Cultural anticipations as an algorithm for divining the future
17.27, Thursday 8 Jul 2021 Link to this post
I am struck by the concept of cultural anticipations, here mentioned in High Frontiers 4 (1988) by shaman and psychonaut Terrance McKenna, as related by Thomas Rid:
The early internet was evolving fast. Yet McKenna was ahead of his time. To him, a new form of planetary connection was emerging: “Through electronic circuitry and the building of a global information system, we are essentially exteriorizing our nervous system, so that it is becoming a patina or skin around the planet,” he told High Frontiers. “And phenomena like group drug-taking and rock-and-roll concerts and this sort of thing,” he said, “these are simply cultural anticipations of this coming age of electronic-pooling-of-identity.”
Cultural anticipations! The existence of which implies the following algorithm for divining the future:
- Look for new behaviours.
- View those behaviours not as a phenomena in their own right, but as symptoms resultant of something else underlying and not yet in the present – either a psychological reaction against, or a pre-appropriation coping strategy toward, or some other kind of response.
- Guess at what the impending something underlying is – and in this way, you discover the truth about the future.
What this method proposes is the future already exists, in some sense. Future events and future configurations of society are immanent in the world’s collective unconscious – we can’t name the future, we can’t talk about it, we can barely consciously feel it approaching, but the future is there and as real as the sluggish yet titanically unstoppable currents in the magma layer deep below the Earth’s surface.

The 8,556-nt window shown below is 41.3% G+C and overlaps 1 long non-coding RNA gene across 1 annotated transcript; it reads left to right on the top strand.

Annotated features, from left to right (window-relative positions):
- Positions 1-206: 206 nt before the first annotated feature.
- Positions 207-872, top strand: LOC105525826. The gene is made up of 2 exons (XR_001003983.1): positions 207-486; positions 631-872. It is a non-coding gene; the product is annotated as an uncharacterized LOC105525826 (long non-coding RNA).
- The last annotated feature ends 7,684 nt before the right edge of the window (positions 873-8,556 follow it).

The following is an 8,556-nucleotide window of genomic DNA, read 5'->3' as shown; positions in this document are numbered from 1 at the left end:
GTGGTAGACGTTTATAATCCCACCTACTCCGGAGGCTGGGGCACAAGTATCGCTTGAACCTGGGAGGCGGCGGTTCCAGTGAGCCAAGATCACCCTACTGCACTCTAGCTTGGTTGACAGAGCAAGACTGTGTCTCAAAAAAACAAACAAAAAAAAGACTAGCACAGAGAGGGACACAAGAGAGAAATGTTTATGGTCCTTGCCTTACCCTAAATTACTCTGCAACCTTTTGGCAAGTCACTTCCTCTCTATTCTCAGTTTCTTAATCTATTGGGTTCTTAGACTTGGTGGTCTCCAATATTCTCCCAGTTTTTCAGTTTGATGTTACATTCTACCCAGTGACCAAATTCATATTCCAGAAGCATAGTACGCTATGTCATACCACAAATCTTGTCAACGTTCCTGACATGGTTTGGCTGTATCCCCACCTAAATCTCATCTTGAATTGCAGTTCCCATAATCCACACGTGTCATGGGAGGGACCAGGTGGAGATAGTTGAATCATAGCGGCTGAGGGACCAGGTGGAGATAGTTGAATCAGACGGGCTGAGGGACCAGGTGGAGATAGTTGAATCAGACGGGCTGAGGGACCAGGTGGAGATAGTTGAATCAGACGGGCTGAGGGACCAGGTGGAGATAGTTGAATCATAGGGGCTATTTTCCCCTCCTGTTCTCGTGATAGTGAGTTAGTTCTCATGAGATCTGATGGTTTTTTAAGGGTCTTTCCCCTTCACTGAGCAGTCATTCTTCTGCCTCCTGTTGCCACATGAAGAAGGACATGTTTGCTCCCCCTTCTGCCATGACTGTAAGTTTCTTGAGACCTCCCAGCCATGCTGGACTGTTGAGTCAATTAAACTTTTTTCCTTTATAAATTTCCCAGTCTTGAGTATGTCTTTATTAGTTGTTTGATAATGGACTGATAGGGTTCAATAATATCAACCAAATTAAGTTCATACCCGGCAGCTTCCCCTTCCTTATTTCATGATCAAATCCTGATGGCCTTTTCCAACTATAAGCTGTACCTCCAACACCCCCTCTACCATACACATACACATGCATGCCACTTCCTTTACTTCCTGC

Some people are sensitive to cultural tachyons - these particles that travel backwards through time - artists and poets and those with a certain madness - but what I like about this method is that it doesn’t rely on the individual: it’s a method of divination from dowsing the collective unconscious.
Society itself is a vast, gossamer scientific instrument to detect faint ripples from the future.
This is what has previously excited me about GPT-3. As a Large Language Model, GPT-3 was trained on a snapshot of the world’s text made in late 2019. For example, it is knowledgeless re Covid-19.
What if there were a new GPT-3 made every 3 months? And then we looked for diffs between the models, plotting them like global weather maps? Would that reveal the telluric currents of the collective psyche? Could we use that to forecast the future?
The possibility of automating the augury algorithm!
Perhaps they are easier to recognise in retrospect.
For example: Stewart Brand’s 1966 campaign
Why haven’t we seen a photograph of the whole Earth yet? (here’s Brand’s personal recollection of the campaign). Or really, the whole drive towards computing machinery and networks to think and act more powerfully and collectively, since the 1950s, and the development of the “global village”…
I read all of these as cultural anticipations of the Anthropocene, the realisation that humanity can and is acting on a planetary scale, for good and ill – but only popularly named in the year 2000, despite the fact that the whole 20th century was this slow lift of history to a rolling boil.
We’ve got the cultural tools and the perspectives we need to deal with today’s challenges (if only we use them). But somehow they were created just in time… in anticipation?